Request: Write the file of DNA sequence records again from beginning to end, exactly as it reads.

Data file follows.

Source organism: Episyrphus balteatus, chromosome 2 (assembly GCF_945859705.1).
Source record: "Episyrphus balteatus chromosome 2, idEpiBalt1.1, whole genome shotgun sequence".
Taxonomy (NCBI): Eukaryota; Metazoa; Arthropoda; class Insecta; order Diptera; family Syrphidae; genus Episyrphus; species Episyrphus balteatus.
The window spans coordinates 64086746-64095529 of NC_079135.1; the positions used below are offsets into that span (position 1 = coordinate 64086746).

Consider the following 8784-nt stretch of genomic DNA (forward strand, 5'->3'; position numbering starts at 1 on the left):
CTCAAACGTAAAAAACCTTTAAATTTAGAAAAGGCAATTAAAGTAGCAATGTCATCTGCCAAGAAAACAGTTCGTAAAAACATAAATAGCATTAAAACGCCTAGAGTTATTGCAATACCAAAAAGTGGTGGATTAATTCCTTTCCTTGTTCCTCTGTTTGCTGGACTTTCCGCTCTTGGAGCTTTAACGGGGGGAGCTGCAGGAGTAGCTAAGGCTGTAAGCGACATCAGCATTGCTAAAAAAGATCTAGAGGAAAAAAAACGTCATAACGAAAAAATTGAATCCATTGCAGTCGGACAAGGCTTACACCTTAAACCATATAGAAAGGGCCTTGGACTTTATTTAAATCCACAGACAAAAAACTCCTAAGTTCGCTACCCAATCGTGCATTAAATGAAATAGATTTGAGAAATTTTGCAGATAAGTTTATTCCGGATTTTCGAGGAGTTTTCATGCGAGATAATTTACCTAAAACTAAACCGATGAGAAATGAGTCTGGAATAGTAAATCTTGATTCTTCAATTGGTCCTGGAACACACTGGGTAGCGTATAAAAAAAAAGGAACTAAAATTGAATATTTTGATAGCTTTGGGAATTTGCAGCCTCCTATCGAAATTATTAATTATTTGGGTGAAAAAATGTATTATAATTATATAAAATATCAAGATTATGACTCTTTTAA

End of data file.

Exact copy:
Source organism: Episyrphus balteatus, chromosome 2 (assembly GCF_945859705.1).
Source record: "Episyrphus balteatus chromosome 2, idEpiBalt1.1, whole genome shotgun sequence".
Taxonomy (NCBI): Eukaryota; Metazoa; Arthropoda; class Insecta; order Diptera; family Syrphidae; genus Episyrphus; species Episyrphus balteatus.
The window spans coordinates 64086746-64095529 of NC_079135.1; the positions used below are offsets into that span (position 1 = coordinate 64086746).

Consider the following 8784-nt stretch of genomic DNA (forward strand, 5'->3'; position numbering starts at 1 on the left):
CTCAAACGTAAAAAACCTTTAAATTTAGAAAAGGCAATTAAAGTAGCAATGTCATCTGCCAAGAAAACAGTTCGTAAAAACATAAATAGCATTAAAACGCCTAGAGTTATTGCAATACCAAAAAGTGGTGGATTAATTCCTTTCCTTGTTCCTCTGTTTGCTGGACTTTCCGCTCTTGGAGCTTTAACGGGGGGAGCTGCAGGAGTAGCTAAGGCTGTAAGCGACATCAGCATTGCTAAAAAAGATCTAGAGGAAAAAAAACGTCATAACGAAAAAATTGAATCCATTGCAGTCGGACAAGGCTTACACCTTAAACCATATAGAAAGGGCCTTGGACTTTATTTAAATCCACAGACAAAAAACTCCTAAGTTCGCTACCCAATCGTGCATTAAATGAAATAGATTTGAGAAATTTTGCAGATAAGTTTATTCCGGATTTTCGAGGAGTTTTCATGCGAGATAATTTACCTAAAACTAAACCGATGAGAAATGAGTCTGGAATAGTAAATCTTGATTCTTCAATTGGTCCTGGAACACACTGGGTAGCGTATAAAAAAAAAGGAACTAAAATTGAATATTTTGATAGCTTTGGGAATTTGCAGCCTCCTATCGAAATTATTAATTATTTGGGTGAAAAAATGTATTATAATTATATAAAATATCAAGATTATGACTCTTTTAA